As you flick through the pages of your favourite travel magazine (yes, this one!) gazing longingly at the golden, palm lined beaches and the lush forest destinations, you might be thinking these exotic locations are the exclusive realm of the rich and famous. Maybe, not! Camping has long been a favourite Australian pastime and an accepted means of visiting places a long way from home without running up exorbitant hotel and resort bills.

I’ll confess that on our tour to the “tip”, we mixed and matched our digs. From the glamour of swish Bloomfield Lodge, to a humpy on the beach at Munbah we truly experienced the extremes of accommodation options. Yet, it was the camping experience that defined our journey.

Sure, camping isn’t for everyone, but you might find it makes an enriching and cost effective alternative for that dreamed-of road trip across the country. By alternating tent, cabin, motel and resort, you can spoil yourself occasionally while keeping a lid on expenses.

My mum, now well into her seventies, rediscovered the joys of camping when she and a friend spent two years exploring the far corners of the continent in a station wagon packed with camping gear.

“Well, darling,” Mum recalls, “we really enjoyed ourselves. It was a relaxing, fun holiday. But we didn’t go without our comforts.”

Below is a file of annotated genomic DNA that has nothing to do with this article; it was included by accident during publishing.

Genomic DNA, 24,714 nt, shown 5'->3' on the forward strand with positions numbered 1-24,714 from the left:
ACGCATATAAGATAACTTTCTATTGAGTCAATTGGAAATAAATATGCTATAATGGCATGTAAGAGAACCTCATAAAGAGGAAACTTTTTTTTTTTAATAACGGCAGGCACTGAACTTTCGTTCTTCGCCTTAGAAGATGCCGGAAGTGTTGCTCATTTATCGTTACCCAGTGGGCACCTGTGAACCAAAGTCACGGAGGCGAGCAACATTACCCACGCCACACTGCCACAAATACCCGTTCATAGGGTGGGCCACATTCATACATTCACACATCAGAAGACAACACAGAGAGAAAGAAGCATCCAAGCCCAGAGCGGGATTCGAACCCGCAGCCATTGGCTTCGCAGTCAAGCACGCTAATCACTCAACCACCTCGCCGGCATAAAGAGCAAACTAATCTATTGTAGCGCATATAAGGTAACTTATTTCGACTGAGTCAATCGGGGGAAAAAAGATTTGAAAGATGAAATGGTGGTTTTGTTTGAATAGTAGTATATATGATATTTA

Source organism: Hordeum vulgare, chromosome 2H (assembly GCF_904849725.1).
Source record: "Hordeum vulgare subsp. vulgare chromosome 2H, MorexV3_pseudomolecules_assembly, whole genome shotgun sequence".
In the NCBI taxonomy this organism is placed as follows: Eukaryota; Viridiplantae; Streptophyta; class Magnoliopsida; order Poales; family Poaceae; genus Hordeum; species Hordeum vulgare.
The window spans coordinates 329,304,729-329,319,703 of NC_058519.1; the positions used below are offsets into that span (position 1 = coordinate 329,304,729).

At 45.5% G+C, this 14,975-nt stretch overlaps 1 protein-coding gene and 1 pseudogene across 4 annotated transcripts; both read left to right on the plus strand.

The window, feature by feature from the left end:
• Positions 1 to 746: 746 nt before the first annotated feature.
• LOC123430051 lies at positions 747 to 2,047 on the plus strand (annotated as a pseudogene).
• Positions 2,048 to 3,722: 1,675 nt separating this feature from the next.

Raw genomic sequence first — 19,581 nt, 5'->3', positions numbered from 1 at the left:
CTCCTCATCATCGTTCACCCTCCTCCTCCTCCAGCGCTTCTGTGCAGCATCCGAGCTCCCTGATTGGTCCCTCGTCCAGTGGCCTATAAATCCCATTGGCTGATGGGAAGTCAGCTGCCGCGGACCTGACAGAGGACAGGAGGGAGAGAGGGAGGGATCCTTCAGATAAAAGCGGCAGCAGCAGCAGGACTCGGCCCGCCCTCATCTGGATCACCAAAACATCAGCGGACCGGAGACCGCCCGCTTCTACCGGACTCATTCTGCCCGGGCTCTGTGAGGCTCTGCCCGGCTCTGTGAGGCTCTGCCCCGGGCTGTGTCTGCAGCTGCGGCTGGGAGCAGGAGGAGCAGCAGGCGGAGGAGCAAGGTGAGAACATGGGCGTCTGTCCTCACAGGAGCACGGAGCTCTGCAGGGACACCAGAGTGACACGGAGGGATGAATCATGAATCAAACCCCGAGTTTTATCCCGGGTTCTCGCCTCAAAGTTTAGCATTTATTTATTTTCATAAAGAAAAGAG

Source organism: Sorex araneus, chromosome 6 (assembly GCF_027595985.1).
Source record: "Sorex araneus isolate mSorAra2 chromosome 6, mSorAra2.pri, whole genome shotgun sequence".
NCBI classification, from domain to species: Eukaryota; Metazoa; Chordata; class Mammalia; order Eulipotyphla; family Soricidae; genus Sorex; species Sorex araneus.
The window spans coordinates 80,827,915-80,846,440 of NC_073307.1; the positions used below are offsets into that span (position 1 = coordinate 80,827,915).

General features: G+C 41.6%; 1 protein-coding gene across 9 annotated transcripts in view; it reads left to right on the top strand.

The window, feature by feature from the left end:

In those two years, Mum covered the length and breadth of the country, ticking off favourite locations like Charters Towers, Alice Springs, Hughenden, Arkaroola and Kings Canyon.

“We only pitched the tents when we intended to stay more than a couple of nights. It’s a bit of a pest putting them up and down every day, so we’d get a cabin if we were just passing through.”

“Come on Mum,” I implored, “there must have been something you didn’t like.”

“Not really love. We were pretty well prepared and we chose our locations and weather very carefully.”

Knowing your destination and its climate is a key to enjoyable camping. Do your homework and visit locations during their most agreeable weather. For example, the Outback is gorgeous mid-year when the weather is mild and rainfall at its lowest.

Mum rattled off her list of camping must-haves and I compared it with mine.

Tent (one per person); fully-floored with insect netting. Blow-up mattresses. Doona, sheets and pillow (I took a sleeping bag and camp stretcher). Long extension cord, power board with appliances; Jug, toaster, electric skillet, hot plate (or gas primus), portable telly, fan heater. Other useful inclusions; Cut down occasional table for inside tent, hair dryer, reading lamp and/or torch.

Exterior accessories were kept to a minimum, but included folding chairs and table, kitchenware and washing up kit.

Take your pick with food. Alternate eating out at pubs and cafés with cooking yourself. Fresh meat, fish and vegetables where available and tins of soup and stew for the remote spots.